Suddenly Aine heard a noise. It was not a noise like that of anything she had ever heard. It sounded like a song...a long and mournful song. Then she saw her. At the end of the walkway filled with footprints stood a beautiful woman, wringing her hands and crying out in sobs. She was completely white except for a blood red cloak that was draped around her. Aine knew she should be afraid, but she felt drawn to this lady as she listened to the song of her cries.
Suddenly her grandfather grabbed Aine's arm and pulled her tightly into his protective arms as he cried out."The banshee!" and quickly crossed himself. The woman then disappeared with a final sob, and only then was Aine able to pull her eyes away from where the spirit had been.

"Grandfather," she whispered. "She was beautiful! Just like you said she would be..."

Her grandfather held her only tighter and asked in a strangely demanding voice. "You mean you saw her too, Aine?" The girl could only nod as she met grandfather's deep emerald eyes that mirrored her own. They stood like this for a moment then Grandfather quickly swept Aine up into his arms and went back into the house. That very evening, her mother died.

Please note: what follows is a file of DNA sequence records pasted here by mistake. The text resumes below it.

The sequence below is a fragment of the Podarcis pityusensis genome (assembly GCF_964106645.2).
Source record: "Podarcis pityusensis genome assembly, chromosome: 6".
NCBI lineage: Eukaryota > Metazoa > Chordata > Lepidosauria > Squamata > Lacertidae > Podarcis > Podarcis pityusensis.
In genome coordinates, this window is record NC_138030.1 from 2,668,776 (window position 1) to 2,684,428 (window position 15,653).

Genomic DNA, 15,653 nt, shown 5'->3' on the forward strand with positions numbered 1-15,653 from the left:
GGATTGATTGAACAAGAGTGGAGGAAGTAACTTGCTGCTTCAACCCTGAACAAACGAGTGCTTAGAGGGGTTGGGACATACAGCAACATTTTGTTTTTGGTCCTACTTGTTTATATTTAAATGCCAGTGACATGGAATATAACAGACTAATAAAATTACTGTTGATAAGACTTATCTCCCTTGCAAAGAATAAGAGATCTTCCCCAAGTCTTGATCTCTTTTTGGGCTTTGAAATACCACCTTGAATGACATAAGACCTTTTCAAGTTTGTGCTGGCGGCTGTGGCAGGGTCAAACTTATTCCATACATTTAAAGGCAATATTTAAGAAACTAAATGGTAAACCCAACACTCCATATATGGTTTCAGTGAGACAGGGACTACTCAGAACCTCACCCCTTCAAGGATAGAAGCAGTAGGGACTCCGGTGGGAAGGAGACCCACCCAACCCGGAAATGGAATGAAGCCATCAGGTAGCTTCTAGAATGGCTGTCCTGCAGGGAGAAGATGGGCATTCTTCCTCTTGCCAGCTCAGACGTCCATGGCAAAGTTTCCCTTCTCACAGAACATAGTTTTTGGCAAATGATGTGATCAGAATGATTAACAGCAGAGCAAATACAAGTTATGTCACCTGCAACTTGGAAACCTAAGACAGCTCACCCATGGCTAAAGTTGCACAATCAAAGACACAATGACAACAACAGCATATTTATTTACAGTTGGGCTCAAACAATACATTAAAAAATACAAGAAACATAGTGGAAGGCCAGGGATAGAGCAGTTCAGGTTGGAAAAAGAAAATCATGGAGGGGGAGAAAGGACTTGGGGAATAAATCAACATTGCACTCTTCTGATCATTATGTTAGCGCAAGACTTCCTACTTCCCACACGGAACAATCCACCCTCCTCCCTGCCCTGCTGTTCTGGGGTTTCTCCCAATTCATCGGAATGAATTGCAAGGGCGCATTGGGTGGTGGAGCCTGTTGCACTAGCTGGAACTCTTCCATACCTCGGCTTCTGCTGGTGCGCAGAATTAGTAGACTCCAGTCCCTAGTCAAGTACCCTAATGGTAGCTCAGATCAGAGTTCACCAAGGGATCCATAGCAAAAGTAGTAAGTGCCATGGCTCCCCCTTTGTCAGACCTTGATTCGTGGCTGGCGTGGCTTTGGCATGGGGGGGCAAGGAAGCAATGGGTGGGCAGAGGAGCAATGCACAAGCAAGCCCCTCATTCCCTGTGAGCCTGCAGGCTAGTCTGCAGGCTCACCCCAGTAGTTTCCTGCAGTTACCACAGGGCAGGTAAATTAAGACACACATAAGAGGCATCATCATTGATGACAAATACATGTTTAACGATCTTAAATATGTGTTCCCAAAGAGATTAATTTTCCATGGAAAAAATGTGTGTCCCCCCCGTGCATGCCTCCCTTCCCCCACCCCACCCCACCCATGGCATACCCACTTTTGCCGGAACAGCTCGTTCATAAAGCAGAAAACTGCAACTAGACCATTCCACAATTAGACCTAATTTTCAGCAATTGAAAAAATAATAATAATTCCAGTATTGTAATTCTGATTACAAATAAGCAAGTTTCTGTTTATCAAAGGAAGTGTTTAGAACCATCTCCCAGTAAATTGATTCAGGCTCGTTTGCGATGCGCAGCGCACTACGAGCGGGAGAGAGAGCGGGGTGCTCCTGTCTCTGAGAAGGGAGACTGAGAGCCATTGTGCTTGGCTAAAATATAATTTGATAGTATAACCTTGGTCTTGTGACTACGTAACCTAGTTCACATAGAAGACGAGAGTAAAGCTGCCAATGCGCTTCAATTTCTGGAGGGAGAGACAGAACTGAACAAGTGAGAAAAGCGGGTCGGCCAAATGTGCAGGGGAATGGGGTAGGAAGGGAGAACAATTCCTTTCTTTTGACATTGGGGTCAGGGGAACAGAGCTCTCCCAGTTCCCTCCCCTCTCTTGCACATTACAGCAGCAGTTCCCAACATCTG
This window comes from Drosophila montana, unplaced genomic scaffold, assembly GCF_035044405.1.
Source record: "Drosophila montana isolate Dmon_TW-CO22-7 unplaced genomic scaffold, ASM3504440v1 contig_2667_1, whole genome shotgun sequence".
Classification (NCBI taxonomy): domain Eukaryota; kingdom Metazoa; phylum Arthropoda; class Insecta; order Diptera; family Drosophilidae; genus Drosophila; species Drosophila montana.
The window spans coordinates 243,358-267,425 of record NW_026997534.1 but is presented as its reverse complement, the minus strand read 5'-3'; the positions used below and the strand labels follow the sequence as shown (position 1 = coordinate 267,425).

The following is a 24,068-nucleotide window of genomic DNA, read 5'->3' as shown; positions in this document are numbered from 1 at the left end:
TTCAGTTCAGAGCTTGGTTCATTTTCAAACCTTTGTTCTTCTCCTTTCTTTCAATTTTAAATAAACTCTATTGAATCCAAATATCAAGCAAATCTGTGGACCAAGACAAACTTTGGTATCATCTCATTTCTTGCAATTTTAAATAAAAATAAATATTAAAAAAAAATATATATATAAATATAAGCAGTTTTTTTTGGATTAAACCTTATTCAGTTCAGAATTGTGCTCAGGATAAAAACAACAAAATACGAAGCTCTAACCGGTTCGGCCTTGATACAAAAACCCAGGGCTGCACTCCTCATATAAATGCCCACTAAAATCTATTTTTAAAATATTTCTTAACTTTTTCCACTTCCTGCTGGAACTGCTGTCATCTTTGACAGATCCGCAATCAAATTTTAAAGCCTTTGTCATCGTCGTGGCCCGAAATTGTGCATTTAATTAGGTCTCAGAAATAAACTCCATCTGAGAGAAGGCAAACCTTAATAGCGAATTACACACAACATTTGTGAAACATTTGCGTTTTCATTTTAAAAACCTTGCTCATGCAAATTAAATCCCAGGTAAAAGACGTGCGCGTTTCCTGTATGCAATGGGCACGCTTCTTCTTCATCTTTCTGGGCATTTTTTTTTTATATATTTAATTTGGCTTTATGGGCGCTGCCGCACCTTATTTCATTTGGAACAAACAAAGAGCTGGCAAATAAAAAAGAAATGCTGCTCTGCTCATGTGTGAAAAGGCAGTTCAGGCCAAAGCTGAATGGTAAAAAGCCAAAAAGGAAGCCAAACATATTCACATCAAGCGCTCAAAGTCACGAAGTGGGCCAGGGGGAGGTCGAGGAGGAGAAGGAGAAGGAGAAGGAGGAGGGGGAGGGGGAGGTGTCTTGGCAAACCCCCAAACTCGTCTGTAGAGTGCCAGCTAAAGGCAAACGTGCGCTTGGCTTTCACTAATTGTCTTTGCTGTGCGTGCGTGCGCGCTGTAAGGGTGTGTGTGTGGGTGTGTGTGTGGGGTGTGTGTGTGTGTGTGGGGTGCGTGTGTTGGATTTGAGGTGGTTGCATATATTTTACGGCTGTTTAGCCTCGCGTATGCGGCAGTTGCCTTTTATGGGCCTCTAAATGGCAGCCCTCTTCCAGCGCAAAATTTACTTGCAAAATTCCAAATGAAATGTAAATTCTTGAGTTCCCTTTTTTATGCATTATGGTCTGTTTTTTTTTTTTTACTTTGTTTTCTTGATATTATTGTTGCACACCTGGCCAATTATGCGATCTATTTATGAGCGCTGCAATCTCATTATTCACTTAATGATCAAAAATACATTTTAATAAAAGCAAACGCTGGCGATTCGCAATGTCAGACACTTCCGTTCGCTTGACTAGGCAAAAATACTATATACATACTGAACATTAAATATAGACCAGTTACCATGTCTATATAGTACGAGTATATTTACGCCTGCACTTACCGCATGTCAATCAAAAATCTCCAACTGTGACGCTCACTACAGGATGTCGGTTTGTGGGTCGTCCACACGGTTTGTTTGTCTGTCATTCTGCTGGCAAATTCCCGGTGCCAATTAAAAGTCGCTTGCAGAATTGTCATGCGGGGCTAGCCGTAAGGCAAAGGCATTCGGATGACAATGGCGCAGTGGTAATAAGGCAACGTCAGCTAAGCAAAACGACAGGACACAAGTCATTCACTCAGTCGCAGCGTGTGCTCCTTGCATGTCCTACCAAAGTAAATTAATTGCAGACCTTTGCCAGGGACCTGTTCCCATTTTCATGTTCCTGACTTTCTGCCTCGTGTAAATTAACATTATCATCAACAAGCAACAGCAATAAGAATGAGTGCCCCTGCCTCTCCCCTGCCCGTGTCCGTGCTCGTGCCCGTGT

Larcon finished preparing for the wake. He glanced over at his little girl. His little Aine... He then looked over at her mother, his daughter. Shaking his head he was forced to turn away from these things. Had he not known this would happen to Elizabeth? Why had he doubted his own senses? The dreams of his daughters sudden death had plagued him night and day for the past month. Yet he had thought it would be Aine who went to meet her fate. The very thought sickened him but she was a May born child. The children born in May always die early. Everyone knew this. Everyone.

Larcon moved with deliberate steps to each room, placing candles and snuff out as he prepared for the wake of his daughter. They had never gotten along. No matter what he tried to warn her or tell her, she would not believe him about the Fear Darrig that haunted his dreams, foretelling doom.

As he passed by the West Room where Elizabeth was laid out he saw Aine with her small fingers brushing the rosary beads that the corpse had entwined between her fingers. He stepped over and laid his hands on his little girls shoulders as he gently pushed her away from the body.

"Come on, Aine. Don't let the fairies see any weakness." But even as he said it he could feel his own weakness eating away at him.